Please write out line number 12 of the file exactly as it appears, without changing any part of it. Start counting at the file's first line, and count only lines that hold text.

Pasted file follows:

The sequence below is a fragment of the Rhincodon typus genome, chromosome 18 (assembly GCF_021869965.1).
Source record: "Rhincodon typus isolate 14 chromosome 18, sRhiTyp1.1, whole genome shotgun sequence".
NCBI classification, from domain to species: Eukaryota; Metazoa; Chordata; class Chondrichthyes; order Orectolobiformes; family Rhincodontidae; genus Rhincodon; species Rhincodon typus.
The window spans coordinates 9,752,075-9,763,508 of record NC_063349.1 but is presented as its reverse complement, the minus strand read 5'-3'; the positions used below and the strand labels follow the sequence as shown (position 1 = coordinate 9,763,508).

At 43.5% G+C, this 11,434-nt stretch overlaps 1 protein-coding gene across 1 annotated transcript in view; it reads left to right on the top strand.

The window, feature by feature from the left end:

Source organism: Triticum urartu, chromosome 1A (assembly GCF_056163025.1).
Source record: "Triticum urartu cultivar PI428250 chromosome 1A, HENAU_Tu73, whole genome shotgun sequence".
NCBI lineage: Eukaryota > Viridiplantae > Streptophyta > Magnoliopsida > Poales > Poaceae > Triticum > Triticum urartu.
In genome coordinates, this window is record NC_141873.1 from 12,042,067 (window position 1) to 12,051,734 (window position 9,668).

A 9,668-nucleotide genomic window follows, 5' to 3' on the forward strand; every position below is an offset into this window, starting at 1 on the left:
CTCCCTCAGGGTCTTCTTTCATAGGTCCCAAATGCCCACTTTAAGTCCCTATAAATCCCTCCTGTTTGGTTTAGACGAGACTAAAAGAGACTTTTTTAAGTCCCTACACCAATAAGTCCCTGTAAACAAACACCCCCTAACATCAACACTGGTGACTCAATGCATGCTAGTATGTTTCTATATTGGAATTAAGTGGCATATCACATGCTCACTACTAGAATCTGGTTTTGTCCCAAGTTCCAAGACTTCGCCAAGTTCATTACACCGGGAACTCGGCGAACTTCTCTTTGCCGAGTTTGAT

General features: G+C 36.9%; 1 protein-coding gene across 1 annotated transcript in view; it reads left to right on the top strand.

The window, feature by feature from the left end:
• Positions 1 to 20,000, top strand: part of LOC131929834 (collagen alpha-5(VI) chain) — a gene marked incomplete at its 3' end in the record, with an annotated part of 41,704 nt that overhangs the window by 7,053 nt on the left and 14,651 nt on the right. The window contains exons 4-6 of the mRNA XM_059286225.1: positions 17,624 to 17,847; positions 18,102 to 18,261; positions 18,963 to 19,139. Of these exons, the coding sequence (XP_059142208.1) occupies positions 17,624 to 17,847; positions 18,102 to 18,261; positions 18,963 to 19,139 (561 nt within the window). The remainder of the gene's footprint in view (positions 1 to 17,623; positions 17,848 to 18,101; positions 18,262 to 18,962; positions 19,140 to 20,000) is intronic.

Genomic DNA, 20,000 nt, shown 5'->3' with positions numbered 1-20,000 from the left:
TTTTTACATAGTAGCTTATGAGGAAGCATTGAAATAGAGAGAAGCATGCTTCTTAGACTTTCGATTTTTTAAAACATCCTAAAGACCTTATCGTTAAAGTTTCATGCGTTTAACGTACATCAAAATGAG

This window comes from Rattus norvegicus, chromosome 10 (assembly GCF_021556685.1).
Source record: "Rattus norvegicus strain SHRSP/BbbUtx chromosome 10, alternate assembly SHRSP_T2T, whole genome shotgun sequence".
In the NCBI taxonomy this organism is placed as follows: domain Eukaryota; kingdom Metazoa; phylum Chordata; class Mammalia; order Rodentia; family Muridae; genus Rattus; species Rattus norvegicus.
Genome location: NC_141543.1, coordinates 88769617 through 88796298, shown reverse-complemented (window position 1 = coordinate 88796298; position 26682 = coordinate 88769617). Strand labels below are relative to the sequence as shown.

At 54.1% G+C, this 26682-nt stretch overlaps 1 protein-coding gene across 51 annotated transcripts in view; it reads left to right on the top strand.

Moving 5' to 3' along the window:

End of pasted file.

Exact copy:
CTCCCTCAGGGTCTTCTTTCATAGGTCCCAAATGCCCACTTTAAGTCCCTATAAATCCCTCCTGTTTGGTTTAGACGAGACTAAAAGAGACTTTTTTAAGTCCCTACACCAATAAGTCCCTGTAAACAAACACCCCCTAACATCAACACTGGTGACTCAATGCATGCTAGTATGTTTCTATATTGGAATTAAGTGGCATATCACATGCTCACTACTAGAATCTGGTTTTGTCCCAAGTTCCAAGACTTCGCCAAGTTCATTACACCGGGAACTCGGCGAACTTCTCTTTGCCGAGTTTGAT